If you love the royals, you undoubtedly recognize this piece. Princess Diana loved this tiara, dubbed the Cambridge Lover's Knot, and Kate, the Duchess of Cambridge, has worn it most recently. Originally made for Queen Mary by Garrard, it was passed down to Queen Elizabeth before making its way to Diana; but, , it's a replica of a much older tiara, one made for Queen Mary's grandmother, Princess Augusta of Hesse, the Duchess of Cambridge.
The original was sold at auction in Geneva, but given Diana's affinity for this piece and that the Lover's Knot history correlates with Kate's formal title, it seems appropriate that the piece be reserved for her. But, we're not ruling this out completely; Harry and Meghan's desire to incorporate family and sentimentality into their day could lead Meghan to ask her future sister-in-law and the Queen's permission to wear it down the aisle.
The Cartier Halo Tiara
This tiara was originally created in 1936 by George VI, who commissioned it from Cartier. Since then, , the Queen received it for her 18th birthday as a gift from her mother, and she has since let it to Princess Margaret, Anne and more recently, to the Duchess of Cambridge for her wedding day. An unlikely choice, this could be a sign of unity between the sisters-in-law. However, it seems more likely that Markle will opt for another heirloom should she choose to wear a tiara. Kate played by the rules from start to finish during her engagement and subsequent wedding to Prince William, and Meghan will likely look to retain a sense of her personal style amidst royal expectations and requirements for her wedding day.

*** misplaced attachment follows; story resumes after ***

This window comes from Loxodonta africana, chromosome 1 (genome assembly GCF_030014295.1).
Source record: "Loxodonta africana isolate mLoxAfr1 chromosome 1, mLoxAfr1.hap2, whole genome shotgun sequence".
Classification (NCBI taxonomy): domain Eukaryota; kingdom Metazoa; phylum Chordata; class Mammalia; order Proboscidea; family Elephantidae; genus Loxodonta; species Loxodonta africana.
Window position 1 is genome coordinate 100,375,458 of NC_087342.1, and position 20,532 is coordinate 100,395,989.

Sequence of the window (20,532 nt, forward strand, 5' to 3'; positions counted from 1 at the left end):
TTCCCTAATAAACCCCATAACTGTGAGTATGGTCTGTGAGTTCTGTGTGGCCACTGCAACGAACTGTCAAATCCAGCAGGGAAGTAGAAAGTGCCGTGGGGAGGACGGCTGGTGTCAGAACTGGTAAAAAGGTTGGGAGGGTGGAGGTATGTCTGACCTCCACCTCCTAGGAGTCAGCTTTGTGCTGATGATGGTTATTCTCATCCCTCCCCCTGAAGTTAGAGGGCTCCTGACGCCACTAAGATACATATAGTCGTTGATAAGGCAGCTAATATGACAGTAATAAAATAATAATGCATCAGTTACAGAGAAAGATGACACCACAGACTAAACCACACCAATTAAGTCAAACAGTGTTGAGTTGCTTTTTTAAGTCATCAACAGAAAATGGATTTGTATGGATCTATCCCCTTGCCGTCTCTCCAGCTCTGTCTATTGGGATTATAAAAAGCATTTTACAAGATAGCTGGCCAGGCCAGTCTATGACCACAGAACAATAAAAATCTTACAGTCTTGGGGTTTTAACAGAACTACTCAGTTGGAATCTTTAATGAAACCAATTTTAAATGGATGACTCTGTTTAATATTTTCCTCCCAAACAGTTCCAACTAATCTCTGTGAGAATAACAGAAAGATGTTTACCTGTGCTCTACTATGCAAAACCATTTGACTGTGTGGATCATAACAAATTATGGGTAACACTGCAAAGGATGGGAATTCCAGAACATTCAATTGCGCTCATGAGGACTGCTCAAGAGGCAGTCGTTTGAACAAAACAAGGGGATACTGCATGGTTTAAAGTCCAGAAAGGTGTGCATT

The Lotus Flower Tiara
This tiara, which originally belonged to the Queen Mother and was made from a necklace gifted to her by her husband, now sits in the Duchess of Cambridge's wardrobe. While it's a trendier choice, notes Marie Claire, and would likely pair best with Markle's modern style choices, it lacks the sentimentality of the Lover's Knot, the Spencer and even the Cartier Halo. Should Meghan opt to wear the Lotus Flower, it would likely be more of a stylistic decision in pairing her gown with the right accessories than anything else.